instance, the conventions underlying the Blog genre are represented by a
sequence of daily entries that contain narratives, opinions, as well as the
feelings of the blogger, an individual who wishes to participate in a discussion
on a certain subject. These entries are public and other bloggers can directly
comment on them by sending their own postings. These conventions are different
from those underlying the Editorial genre, where a single person presents an
argumentative statement of views that are considered to be representative of a
newspaper as a whole. In brief, genres convey the context of communication. This
context is essential when determining the relevance of the information contained
in a text.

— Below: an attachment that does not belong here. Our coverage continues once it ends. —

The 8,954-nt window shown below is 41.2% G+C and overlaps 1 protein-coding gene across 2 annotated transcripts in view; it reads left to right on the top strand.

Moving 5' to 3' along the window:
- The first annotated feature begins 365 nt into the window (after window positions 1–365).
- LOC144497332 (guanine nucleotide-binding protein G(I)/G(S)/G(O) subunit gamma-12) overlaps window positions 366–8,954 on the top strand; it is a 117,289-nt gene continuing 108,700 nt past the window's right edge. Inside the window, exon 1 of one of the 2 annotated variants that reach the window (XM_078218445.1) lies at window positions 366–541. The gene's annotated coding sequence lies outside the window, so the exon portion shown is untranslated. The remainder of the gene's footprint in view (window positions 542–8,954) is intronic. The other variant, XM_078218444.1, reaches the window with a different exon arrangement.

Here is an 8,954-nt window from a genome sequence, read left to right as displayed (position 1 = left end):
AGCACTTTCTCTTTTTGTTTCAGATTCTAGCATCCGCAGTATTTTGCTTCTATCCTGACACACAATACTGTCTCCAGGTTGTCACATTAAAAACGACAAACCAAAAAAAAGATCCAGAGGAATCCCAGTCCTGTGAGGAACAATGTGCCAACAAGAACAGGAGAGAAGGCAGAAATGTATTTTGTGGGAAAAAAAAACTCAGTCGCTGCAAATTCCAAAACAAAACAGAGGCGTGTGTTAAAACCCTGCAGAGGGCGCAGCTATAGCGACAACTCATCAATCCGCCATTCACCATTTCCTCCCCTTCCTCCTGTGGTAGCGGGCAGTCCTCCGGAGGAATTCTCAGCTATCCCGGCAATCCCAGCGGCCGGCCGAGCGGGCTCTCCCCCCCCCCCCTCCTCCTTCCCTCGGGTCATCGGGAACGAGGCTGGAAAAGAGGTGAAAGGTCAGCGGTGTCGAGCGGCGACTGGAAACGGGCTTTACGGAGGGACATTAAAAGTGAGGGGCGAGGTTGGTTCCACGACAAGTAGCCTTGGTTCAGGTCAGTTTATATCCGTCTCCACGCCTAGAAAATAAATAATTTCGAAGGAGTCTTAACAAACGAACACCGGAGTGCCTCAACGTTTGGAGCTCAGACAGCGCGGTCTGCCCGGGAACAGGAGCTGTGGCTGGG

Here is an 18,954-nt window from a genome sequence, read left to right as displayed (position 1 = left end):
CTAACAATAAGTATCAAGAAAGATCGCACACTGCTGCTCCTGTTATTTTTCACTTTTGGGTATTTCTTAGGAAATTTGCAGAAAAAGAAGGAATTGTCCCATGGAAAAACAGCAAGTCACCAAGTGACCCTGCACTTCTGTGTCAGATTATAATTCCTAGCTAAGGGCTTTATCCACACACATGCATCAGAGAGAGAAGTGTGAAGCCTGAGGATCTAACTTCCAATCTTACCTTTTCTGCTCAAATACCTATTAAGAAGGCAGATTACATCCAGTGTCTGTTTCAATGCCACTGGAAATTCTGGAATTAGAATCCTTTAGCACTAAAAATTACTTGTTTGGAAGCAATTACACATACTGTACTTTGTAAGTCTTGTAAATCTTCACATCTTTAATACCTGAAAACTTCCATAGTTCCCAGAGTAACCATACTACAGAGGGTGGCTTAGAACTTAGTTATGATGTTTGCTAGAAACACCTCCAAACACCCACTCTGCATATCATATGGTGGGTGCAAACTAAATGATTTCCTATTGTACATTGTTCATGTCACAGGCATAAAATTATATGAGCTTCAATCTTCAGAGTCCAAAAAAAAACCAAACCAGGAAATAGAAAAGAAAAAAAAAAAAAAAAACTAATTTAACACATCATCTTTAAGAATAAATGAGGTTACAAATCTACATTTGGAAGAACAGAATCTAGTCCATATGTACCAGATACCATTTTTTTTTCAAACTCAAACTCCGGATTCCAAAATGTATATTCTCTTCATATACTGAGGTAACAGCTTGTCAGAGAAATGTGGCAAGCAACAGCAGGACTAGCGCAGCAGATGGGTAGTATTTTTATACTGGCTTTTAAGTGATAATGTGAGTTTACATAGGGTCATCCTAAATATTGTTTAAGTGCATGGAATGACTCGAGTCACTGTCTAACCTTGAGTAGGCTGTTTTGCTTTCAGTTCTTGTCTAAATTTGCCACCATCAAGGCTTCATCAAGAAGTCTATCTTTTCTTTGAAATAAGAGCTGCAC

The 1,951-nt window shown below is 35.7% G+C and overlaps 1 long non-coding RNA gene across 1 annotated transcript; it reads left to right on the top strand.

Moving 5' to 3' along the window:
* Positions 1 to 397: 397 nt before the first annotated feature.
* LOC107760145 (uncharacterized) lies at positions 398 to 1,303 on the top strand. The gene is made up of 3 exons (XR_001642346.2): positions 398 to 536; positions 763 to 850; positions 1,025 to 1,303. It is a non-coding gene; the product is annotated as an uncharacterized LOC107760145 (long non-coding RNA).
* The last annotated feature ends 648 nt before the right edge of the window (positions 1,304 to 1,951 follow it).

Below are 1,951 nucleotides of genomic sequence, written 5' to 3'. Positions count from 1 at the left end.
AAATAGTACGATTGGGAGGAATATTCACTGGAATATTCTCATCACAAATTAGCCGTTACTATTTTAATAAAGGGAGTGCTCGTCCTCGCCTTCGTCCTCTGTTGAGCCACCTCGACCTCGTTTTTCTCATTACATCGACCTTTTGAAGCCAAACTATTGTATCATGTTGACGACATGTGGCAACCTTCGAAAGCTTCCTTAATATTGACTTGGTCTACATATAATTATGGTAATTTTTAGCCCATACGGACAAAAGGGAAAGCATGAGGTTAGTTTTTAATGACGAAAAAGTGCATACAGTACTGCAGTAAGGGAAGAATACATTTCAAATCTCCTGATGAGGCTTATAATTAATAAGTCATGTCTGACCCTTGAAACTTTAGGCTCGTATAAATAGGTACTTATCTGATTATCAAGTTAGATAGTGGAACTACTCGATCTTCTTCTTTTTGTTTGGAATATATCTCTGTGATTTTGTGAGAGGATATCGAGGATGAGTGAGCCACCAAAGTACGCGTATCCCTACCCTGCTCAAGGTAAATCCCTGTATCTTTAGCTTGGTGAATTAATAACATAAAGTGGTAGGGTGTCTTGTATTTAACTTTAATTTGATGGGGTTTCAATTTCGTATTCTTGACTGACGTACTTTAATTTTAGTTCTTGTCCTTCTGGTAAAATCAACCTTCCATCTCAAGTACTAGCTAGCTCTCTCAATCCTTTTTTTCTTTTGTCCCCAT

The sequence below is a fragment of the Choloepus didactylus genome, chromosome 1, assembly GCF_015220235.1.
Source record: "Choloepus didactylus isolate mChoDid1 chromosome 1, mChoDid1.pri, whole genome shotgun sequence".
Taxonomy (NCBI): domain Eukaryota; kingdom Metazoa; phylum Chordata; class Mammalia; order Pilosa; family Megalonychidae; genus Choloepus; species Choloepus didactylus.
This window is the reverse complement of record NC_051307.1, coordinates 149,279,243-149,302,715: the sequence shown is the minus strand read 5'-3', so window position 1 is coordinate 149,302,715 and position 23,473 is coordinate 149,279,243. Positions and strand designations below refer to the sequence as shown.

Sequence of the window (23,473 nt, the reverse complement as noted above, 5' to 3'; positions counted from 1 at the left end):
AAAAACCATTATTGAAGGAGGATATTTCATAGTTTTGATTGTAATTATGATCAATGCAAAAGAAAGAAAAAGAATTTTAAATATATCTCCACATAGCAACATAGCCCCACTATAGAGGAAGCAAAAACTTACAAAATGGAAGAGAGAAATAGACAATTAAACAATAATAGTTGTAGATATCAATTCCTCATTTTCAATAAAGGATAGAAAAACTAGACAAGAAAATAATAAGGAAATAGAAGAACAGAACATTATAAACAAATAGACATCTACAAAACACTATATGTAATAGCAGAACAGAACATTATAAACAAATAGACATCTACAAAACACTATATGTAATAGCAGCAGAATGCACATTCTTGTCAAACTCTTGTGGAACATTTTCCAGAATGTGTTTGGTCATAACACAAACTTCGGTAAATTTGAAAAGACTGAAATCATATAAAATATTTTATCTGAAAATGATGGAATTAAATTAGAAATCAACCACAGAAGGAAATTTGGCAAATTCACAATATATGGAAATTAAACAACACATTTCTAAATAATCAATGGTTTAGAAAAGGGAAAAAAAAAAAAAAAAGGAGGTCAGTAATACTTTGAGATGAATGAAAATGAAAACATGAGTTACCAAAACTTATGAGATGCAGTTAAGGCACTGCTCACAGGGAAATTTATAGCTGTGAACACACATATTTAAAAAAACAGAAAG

The concept of genre has great potential for Information Retrieval (IR). One
application is its integration in a search-engine architecture, enabling the
user to combine topic-based search with genre-based search.

The distinction between topical and non-topical textual dimensions is crucial
when it comes to features. Traditionally, topics and domains rely on features
based on content words (e.g. in the bag-of-words approach), while genre classes
appear to be more easily identified through the use of grammatical features
(like function words, POS tags, and syntactic features). As Natural Language
Processing (NLP) provides methods to retrieve grammatical features, an
investigation of the influence of NLP on automatic genre identification appears
of primary importance. For this reason, we wish to investigate to what extent
NLP can help identify genre in an IR scenario.

The main aims of the workshop are as follows:

- To identify the key features that help classify documents by genre, and their
efficiency and effectiveness within an IR framework.